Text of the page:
Well, at the end of the second season of Kuroshitsuji, which I really didn’t like, I considered the anime finished. There were the strange OVAs, but they were mostly gag side-stories. How could the anime continue? It showed us the inevitable end of the pact between a boy and a demon, and that was the best thing about it.
Meanwhile, the manga continued and got rather better. What a shame, I said, that the anime writers went off on their dreadful tangent about Alois rather than following the manga to its best arc, that revolving around the Noah’s Ark Circus.
Well, the property is still a hot one after all these years. That combination of pretty man/grumpy child paedophilia is still irresistible to the fujoshi and there is after all plenty of manga material yet – though I have to say that apart from Lizzy kicking butt in it, I can’t remember much at all about the arc that follows this one. So A-1 Pictures decided to just shrug off continuity and backstory and plunge into an adaptation of the arc as a stand-alone piece. We can just say that it took place at some point before the end of season 2, right? Honestly, that was probably the best thing they could have done.
I don’t really like Kuroshitsuji, but this arc is as good as it gets. A strong premise, what is effectively Ciel’s backstory finally made plain, and then a morally ambiguous ending where there really aren’t any good guys – this works well. The lack of a strong villain – the antagonist essentially being a crazy, feeble old man – creates a hole filled by the notion that the bad guy is, in fact, Ciel himself. With his demon sidekick, of course.
The set-up is a clever one for the kind of dress-up escapades that this sort of fanbase loves. Ciel, still the ‘Queen’s watchdog’ (despite her having so many incredibly strong people around her who should be able to take care of any business), is sent to investigate the disappearances of children near a circus. To gather information, Ciel and Sebastian pose as performers and thanks to Sebastian’s skills, manage to be accepted. Ciel, meanwhile, is pretty useless, and is very cute taken down a notch or two, teased by the others and striking up a friendship with his kind-hearted roommate. Nicknamed ‘Black’ and ‘Smile’, they get to know the rest of the peculiar cast – including ringmaster Joker, cross-dressing tightrope walker Doll, anachronistically-named trapeze artists Peter and Wendy and my favourite, animal tamer Snake, who has named his numerous serpents after prominent Victorian and pre-Victorian writers: Bronte, Keats, Wordsworth and both Oscar and Wilde. Quite pleasingly, Snake is also not involved in the main conspiracy – and so can appear again later.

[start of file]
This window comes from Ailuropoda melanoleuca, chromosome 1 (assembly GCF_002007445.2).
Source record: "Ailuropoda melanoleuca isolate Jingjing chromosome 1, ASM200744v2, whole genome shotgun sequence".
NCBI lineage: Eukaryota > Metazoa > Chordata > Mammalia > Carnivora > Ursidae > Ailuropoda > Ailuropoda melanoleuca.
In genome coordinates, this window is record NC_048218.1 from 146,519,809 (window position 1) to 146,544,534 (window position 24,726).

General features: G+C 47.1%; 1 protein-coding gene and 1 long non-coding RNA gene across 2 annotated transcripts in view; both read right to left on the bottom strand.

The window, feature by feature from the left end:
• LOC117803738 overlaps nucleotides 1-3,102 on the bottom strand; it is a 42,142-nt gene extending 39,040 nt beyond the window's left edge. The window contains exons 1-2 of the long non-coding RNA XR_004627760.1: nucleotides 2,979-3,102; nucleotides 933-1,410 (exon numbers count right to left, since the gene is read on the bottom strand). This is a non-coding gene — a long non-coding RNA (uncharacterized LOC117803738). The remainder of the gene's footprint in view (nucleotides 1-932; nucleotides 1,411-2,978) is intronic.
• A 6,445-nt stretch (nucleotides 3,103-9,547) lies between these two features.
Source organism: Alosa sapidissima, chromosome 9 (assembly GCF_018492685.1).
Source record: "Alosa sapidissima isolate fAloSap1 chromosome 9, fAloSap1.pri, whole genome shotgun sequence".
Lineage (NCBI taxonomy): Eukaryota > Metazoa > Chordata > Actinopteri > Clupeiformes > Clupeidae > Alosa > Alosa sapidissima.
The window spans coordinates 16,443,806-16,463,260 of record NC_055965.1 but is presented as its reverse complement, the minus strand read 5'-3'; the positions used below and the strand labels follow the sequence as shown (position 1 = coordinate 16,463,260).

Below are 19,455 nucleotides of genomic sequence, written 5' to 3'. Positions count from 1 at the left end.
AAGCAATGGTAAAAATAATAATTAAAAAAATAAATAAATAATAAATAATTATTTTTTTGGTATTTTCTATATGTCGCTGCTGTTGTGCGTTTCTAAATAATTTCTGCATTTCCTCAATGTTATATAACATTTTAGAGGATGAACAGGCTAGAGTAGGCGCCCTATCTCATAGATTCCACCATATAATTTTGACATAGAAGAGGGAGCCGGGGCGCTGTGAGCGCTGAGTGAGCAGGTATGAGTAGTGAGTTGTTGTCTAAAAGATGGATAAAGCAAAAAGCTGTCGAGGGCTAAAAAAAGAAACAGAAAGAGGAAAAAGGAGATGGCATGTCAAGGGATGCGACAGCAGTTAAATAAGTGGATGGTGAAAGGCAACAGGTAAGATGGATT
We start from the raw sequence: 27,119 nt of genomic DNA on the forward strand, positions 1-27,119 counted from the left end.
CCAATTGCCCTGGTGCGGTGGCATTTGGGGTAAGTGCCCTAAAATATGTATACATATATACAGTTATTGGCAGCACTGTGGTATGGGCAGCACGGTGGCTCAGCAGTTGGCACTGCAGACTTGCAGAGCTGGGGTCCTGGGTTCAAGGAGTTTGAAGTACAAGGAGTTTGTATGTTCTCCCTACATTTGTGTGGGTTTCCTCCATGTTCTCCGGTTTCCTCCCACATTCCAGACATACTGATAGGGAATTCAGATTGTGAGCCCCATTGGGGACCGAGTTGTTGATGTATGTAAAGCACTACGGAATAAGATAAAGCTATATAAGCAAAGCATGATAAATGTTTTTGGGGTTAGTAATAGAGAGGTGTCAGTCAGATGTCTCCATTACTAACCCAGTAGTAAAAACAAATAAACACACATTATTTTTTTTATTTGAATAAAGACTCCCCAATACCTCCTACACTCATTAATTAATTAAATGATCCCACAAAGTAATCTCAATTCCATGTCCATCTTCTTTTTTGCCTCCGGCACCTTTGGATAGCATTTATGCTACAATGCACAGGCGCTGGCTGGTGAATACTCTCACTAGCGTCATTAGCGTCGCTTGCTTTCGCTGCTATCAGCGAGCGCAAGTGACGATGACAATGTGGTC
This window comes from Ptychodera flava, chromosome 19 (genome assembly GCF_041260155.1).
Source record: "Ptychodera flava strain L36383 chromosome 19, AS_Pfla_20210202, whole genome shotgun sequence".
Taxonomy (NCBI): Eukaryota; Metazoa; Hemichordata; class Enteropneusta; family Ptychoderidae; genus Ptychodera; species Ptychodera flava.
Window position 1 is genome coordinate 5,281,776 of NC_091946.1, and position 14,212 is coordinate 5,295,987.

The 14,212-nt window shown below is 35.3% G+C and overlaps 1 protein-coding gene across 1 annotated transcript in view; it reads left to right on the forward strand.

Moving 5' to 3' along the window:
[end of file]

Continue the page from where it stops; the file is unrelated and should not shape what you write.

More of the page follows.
‘Black’ strikes up a rivalry with ‘Suit’, a shinigami named William T. Spears who has also infiltrated the circus – indicating to Ciel and co that they’re on the right track – and after a while they find the clues they need to uncover the truth: the circus folk, while good-hearted, are eternally indebted to a rich old man who saved them from street life. However, they do his bidding, kidnapping children for his entertainment. Driven mad by having seen Ciel as a child, as well as his father (whose form Sebastian adopted when he manifested), and realizing he will never be as beautiful as they are, this crazy old man has children put through such suffering their minds break, then has them perform deadly circus tricks, dying horribly while he laughs. Because of his obsession with Ciel, he has also exactly replicated the room where Ciel first made his pact: an old operating theatre-style ritual chamber, with an altar where he was to be sacrificed by mysterious shady occultists, that favourite of Victorian books about demons. Incensed, Godzilla stomps on Bambi, and Ciel is merciless – even with the surviving children, who he considers broken beyond repair.
Meanwhile, the circus members storm the Phantomhive manor, intending to threaten Ciel so he will be easily controlled. However, the staff members are finally able to show how truly formidable – and frightening – they are. This is one of the highlights of the series, and I’d probably rather watch an anime about the exploits of those three than one about Ciel. The shinigami show up to mop up the mess, though their presence is largely extraneous and rather sillier than the rest of the arc, especially with one of them wielding a lawnmower. But I can overlook that, and the comic relief just about works.
As a narrative arc, it has its faults – mainly with the antagonist not really having been much of a threat and very little being at stake to Ciel himself – but overall it’s excellent as part of a larger narrative. It gives Ciel a huge amount more depth, showing him being hapless, being vulnerable, being authoritative and being tyrannical. It shows his dark past and the dark present that has resulted. It fleshes out his staff’s stories and makes them more formidable. But most crucially, it sets up a group of enemies who are very likeable – while they do things they can’t be forgiven for, they have been conditioned from a very young age and have very little choice in their actions.
The anime will continue – first of all with two OVAs entitled ‘Book of Murder’. If they maintain this quality, I might actually start to like Kuroshitsuji.